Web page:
LG's 2019 OLED TVs will soon receive G-Sync support

midian182

TechSpot Editor
Staff member

LG TVs are already considered some of the best options for gamers, thanks to their low input lag and fast response times. The company notes that its televisions' support of HDMI 2.1 allows auto low latency mode (ALLM), enhanced audio return channel (eARC), and variable refresh rate (VRR), and the addition of G-Sync support should make them appealing to PC gamers.

The firmware update is coming to LG’s 55-inch and 65-inch E9 TVs as well as the 55/65/77-inch C9 televisions.

For PC owners interested in the feature, it sounds as if you’ll need one of Nvidia’s RTX cards to take advantage of VRR over HDMI, instead of the usual DisplayPort. “We are excited to bring G-Sync Compatible support to LG’s 2019 OLED TVs and HDMI Variable Refresh Rate support to our GeForce RTX 20-Series GPUs,” said GeForce marketing head Matt Wuebbling. It's also worth noting that as the TVs don't contain an actual G-Sync module, VRR is limited to a window of 40Hz - 120Hz.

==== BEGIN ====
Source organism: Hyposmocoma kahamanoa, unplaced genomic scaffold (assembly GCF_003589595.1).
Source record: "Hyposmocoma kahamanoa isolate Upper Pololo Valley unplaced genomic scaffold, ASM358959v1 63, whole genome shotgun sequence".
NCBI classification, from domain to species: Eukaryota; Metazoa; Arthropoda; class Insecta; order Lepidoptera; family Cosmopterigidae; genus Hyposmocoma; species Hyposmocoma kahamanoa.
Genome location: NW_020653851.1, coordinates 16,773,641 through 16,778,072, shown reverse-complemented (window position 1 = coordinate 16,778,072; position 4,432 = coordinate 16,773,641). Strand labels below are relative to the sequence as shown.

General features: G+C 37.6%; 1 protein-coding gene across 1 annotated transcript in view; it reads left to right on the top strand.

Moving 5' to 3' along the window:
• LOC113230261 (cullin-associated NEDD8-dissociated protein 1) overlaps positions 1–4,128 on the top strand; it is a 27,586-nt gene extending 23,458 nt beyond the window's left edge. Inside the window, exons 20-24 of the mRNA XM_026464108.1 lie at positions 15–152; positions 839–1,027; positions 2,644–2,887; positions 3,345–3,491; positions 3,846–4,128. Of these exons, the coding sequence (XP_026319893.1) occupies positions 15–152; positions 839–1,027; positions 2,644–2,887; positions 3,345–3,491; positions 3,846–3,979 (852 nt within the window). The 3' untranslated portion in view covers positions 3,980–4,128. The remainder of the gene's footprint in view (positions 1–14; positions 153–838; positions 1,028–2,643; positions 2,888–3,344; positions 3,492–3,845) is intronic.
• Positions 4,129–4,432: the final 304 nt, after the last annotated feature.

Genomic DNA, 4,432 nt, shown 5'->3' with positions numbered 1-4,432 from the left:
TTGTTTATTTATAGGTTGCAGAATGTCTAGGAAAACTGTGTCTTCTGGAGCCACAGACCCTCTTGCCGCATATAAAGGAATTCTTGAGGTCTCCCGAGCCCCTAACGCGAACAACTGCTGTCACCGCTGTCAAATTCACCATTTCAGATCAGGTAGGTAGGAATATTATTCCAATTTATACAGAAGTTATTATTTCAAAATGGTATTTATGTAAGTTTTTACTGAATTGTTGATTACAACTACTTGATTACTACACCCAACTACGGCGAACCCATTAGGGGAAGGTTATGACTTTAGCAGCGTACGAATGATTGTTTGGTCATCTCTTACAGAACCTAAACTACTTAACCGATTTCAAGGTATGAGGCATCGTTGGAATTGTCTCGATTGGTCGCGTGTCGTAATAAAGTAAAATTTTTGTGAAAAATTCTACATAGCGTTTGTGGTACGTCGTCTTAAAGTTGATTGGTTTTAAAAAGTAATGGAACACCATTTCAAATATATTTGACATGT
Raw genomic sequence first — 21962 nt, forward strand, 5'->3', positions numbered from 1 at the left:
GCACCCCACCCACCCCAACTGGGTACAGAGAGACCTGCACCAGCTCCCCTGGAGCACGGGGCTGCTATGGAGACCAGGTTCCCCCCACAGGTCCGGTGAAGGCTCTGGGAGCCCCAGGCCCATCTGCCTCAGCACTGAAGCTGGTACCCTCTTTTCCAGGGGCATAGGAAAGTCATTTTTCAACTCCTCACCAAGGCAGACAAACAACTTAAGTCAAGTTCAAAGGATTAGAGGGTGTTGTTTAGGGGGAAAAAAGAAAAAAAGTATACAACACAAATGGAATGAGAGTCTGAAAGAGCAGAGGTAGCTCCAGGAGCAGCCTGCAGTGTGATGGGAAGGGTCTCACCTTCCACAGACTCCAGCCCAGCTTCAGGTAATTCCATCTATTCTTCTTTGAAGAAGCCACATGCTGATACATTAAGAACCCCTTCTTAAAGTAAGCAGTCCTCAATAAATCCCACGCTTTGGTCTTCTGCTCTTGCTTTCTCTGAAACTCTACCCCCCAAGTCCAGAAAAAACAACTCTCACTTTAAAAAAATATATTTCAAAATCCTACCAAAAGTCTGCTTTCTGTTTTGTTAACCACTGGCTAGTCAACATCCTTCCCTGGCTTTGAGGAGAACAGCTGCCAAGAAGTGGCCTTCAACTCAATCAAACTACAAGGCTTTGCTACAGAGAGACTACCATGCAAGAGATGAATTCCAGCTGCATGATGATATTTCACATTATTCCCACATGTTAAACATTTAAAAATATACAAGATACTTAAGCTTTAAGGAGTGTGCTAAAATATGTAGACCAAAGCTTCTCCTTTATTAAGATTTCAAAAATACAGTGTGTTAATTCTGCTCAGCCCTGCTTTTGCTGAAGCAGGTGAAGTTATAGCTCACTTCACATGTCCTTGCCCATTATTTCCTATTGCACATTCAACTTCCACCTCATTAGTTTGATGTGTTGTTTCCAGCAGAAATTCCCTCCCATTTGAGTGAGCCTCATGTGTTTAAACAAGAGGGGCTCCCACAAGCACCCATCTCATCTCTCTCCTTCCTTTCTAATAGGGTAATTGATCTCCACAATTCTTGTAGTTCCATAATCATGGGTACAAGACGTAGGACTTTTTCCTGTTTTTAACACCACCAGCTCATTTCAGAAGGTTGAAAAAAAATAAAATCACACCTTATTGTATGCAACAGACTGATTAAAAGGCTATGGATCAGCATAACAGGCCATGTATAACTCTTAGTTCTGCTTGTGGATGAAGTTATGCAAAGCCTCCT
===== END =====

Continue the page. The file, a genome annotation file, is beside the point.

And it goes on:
Most PC owners would rather choose a gaming monitor over using a television, but there are times when hooking your rig up to a living room set has its advantages, especially when playing local co-op games. With LG’s TVs about to offer G-Sync support, they could be a better, and certainly cheaper, option than Nvidia’s huge and exorbitantly expensive BFGD televisions, such as the $5,000 HP Omen X Emperium.

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poohbear

TS Evangelist
Lol ofcourse. They announce this 3 months after I buy an "old", yet discounted, 2018 LG OLED B8 model. :( Thank you universe. Thank you!
 

ShagnWagn

TS Evangelist
Awesome. Might entice me to build a new Gaming HTPC if video card prices and performance would be where they should.

Do these new ones still have a mandatory camcorder and microphone? If not, they are losing out on my money. For $5k, we can get a very nice projector.
 

amstech

IT Overlord
Freesync is not as good as Gsync, as always AMD's stuff is rougher around the edges with less features:

FreeSync’s openness does have some drawbacks. Shopping for a FreeSync monitor is a pain in the *** compared to buying a G-Sync display. FreeSync monitors only support adaptive sync within a specified frame-rate range: 48Hz to 75Hz in the case of many low-cost models, for example.
Some G-Sync panels include added perks like refresh rate overclocking and Ultra Low Motion Blur, which combats the notorious blurring of text and other elements at very high refresh rates. It’s a killer feature for e-sports games.